Brigham Young’s first rescue call came the day before general conference, which members from wards hundreds of miles away from Salt Lake City would be attending. He called on bishops to pledge flour, wagons, and teams. Once they made their pledge, these men still had to gather supplies from their local congregations. So one bishop’s name on a donation list written during general conference could represent contributions from many individuals. For example, Bishop Elias Blackburn of Provo promised to deliver 2,000 pounds of flour and two wagons. On October 10 he reported from Provo that he had raised the amount and sent two men with horses and wagons to Salt Lake City.

Bishops did not manage the relief effort on their own. They called on “block teachers” (now known as ministering brothers) to help gather supplies and assess needs. Women in ward Relief Societies helped share the work. In this way, family and ward members at home supported men and young men on the trail.

Ward members often served together on the trail. For example, Anson Call led a group of 13 teams from his ward in Davis County. They met the Willie company near Fort Bridger on November 1, then hurried ahead to help the Martin company.

4. The Rescue Effort Went On for Months

As the weeks went by, Brigham Young and other Church leaders made repeated requests for more rescuers, sometimes even before messengers from the trail confirmed the need. The last rescue wagons did not return from the mountains until December 15.

Some teamsters turned their wagons around before reaching the companies, thinking the chance to help them had passed. When Brigham Young learned this, he sent men to turn these teamsters back around and point them back to the work they were sent to do.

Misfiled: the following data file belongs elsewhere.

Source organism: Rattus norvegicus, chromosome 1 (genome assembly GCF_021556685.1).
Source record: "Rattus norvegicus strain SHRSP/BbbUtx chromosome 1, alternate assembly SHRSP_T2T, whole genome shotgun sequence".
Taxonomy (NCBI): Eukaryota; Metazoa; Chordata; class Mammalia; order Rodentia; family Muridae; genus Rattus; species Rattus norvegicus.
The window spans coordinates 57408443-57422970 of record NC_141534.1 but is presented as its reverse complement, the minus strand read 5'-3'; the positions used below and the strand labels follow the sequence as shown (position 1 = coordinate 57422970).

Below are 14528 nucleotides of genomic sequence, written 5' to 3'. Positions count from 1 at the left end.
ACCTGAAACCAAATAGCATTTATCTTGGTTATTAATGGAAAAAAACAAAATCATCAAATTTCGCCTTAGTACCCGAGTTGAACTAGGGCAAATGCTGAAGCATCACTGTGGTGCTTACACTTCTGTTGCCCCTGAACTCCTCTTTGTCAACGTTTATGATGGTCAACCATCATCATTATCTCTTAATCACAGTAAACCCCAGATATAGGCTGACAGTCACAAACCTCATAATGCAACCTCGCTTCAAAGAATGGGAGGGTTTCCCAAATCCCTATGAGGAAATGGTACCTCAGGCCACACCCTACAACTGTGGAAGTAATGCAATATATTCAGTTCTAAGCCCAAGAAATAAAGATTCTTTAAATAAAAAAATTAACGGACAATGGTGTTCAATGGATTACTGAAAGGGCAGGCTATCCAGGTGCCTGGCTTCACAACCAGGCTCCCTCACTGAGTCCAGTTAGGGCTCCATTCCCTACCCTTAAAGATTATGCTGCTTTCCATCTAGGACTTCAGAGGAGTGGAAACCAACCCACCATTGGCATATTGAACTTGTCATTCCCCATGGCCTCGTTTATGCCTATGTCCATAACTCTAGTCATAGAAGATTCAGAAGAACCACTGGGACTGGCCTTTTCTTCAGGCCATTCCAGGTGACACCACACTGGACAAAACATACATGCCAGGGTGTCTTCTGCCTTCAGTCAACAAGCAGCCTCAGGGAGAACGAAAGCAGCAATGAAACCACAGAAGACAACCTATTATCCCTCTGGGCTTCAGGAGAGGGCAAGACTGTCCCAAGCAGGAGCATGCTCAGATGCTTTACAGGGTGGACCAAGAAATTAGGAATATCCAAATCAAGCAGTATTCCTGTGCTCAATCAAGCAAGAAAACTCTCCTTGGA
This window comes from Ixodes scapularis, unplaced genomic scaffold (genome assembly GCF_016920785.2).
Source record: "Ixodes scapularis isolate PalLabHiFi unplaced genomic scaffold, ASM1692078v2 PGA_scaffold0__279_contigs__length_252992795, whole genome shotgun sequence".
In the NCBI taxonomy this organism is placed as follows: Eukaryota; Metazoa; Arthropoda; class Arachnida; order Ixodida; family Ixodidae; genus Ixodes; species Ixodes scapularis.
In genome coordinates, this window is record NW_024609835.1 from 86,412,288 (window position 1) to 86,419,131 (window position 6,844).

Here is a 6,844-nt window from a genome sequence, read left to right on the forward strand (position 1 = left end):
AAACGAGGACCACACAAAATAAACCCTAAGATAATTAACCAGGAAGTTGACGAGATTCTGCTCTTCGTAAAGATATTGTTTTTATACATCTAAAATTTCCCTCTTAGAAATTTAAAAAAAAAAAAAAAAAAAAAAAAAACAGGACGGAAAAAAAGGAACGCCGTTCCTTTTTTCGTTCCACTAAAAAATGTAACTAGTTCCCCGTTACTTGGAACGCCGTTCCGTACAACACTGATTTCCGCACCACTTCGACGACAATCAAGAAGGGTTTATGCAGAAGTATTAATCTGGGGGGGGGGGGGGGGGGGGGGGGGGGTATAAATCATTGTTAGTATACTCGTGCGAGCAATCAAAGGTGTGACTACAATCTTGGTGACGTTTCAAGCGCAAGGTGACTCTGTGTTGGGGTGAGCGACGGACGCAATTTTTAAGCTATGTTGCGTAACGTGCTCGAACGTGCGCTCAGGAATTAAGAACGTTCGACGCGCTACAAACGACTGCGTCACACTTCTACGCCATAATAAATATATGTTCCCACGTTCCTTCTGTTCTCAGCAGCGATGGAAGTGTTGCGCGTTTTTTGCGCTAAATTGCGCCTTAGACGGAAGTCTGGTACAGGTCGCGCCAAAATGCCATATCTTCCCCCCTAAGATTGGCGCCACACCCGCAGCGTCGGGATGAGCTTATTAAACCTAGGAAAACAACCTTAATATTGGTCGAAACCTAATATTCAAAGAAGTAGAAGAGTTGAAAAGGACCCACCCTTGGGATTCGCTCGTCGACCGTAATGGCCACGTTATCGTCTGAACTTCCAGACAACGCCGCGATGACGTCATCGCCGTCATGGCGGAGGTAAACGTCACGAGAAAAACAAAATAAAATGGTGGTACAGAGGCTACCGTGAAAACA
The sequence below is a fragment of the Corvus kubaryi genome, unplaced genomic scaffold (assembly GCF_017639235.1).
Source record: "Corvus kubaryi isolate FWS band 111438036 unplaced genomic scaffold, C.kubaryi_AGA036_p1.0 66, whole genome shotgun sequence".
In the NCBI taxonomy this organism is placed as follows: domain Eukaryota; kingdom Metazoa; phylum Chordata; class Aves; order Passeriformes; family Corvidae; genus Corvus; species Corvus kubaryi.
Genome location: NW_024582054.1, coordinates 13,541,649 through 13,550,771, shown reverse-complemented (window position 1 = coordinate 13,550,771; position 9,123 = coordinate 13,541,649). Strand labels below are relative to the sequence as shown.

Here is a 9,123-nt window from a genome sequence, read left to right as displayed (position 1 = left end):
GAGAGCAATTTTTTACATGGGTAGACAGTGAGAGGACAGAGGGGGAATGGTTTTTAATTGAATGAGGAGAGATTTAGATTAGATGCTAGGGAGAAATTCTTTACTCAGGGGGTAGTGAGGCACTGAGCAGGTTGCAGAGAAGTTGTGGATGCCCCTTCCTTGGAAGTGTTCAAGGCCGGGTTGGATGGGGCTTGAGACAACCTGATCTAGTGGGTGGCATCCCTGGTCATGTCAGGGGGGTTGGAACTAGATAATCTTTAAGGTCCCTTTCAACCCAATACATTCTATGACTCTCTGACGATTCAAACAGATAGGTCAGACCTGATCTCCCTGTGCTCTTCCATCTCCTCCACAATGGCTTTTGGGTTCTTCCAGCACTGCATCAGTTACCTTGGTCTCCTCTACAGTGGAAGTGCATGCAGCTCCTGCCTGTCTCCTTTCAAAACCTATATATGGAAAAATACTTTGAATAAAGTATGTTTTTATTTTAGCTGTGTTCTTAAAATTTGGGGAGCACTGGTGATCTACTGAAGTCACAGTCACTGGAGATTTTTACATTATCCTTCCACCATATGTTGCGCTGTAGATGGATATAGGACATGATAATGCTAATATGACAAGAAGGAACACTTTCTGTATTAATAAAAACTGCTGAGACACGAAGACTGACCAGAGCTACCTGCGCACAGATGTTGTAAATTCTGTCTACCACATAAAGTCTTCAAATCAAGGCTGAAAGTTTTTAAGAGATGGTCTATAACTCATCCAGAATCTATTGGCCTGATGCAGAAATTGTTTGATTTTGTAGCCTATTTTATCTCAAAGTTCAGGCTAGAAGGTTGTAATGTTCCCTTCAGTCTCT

The total number of wagons sent is hard to measure but was likely more than 200, with an estimated 300 wagon trips. For every 10 wagons, an average of about 16 men came along as teamsters. The Church History Biographical Database identifies 363 rescuers on the trail, but the total could have been over 400.

Rescue efforts continued after the handcart travelers arrived. Some handcart Saints went to the homes of family members who had previously settled in Utah. But other Saints had nowhere to go. Bishops took them into homes close by and as far away as Box Elder and Iron Counties for the winter. Priesthood leaders worked with Relief Society sisters to help the newcomers with food and medical attention and later with work so the immigrants could provide for their families.

5. The Rescue Fostered a Spirit of Unity among the Saints

The relief parties represented a diverse group of ages, ethnic backgrounds, and Church experience. Some were well-seasoned veterans of the Mormon Battalion, from 10 years earlier. Others were young men who had grown up in Utah. Still others were newcomers to frontier life, having just arrived a year or two before. Daniel Johnson was a Swedish-born rescuer; Thomas “Bankhead” Coleman was a former slave. Yet the rescuers came together to bring in those on the trail.

Rescuers approached their assignment as they would a mission call. The advance party called Cyrus Wheelock to serve as chaplain, with duties to see that the group met regularly for prayers. The effort was a spiritual undertaking as much as a physical one.

Rescuers brought optimism to the handcart pioneers. Their efforts helped many who had despaired of surviving to continue their journey, and their examples of selfless service inspired others to serve. For example, members of the wagon companies who were traveling closely with the Martin company heeded the counsel of George Grant and made space in their wagons for those who were too weak to travel when leaving Martin’s Cove.

As the handcart pioneers were integrated into the communities in Utah, a noticeable spirit of unity also grew among the Saints. Some of them had received help in years past and could now help others. There were even some marriages between handcart travelers and those who helped them. The unity that people felt was part of a promise Brigham Young gave as the members of the Martin company came into the Salt Lake Valley:

“Now that most of them are here we will continue our labors of love, until they are able to take care of themselves, and we will receive the blessing. You need not be distrustful about that, for the Lord will bless this people.”